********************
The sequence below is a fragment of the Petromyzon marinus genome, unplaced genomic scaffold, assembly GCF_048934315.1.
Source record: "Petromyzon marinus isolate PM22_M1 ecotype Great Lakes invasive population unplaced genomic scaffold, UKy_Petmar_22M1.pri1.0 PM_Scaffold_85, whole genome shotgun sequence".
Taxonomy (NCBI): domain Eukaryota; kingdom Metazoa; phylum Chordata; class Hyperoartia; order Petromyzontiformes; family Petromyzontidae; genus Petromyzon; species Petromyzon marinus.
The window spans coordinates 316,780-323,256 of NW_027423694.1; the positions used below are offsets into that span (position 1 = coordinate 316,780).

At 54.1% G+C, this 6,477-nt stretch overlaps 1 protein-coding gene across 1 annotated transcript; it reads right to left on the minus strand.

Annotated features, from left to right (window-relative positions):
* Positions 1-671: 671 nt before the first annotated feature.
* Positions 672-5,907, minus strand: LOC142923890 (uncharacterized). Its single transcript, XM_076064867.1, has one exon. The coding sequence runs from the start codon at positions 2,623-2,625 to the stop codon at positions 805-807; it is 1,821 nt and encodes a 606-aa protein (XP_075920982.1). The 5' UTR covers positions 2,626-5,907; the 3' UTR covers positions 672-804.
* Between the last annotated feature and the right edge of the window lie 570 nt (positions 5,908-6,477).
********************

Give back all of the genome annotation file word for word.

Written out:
The sequence below is a fragment of the Petromyzon marinus genome, unplaced genomic scaffold, assembly GCF_048934315.1.
Source record: "Petromyzon marinus isolate PM22_M1 ecotype Great Lakes invasive population unplaced genomic scaffold, UKy_Petmar_22M1.pri1.0 PM_Scaffold_85, whole genome shotgun sequence".
Taxonomy (NCBI): domain Eukaryota; kingdom Metazoa; phylum Chordata; class Hyperoartia; order Petromyzontiformes; family Petromyzontidae; genus Petromyzon; species Petromyzon marinus.
The window spans coordinates 316,780-323,256 of NW_027423694.1; the positions used below are offsets into that span (position 1 = coordinate 316,780).

At 54.1% G+C, this 6,477-nt stretch overlaps 1 protein-coding gene across 1 annotated transcript; it reads right to left on the minus strand.

Annotated features, from left to right (window-relative positions):
* Positions 1-671: 671 nt before the first annotated feature.
* Positions 672-5,907, minus strand: LOC142923890 (uncharacterized). Its single transcript, XM_076064867.1, has one exon. The coding sequence runs from the start codon at positions 2,623-2,625 to the stop codon at positions 805-807; it is 1,821 nt and encodes a 606-aa protein (XP_075920982.1). The 5' UTR covers positions 2,626-5,907; the 3' UTR covers positions 672-804.
* Between the last annotated feature and the right edge of the window lie 570 nt (positions 5,908-6,477).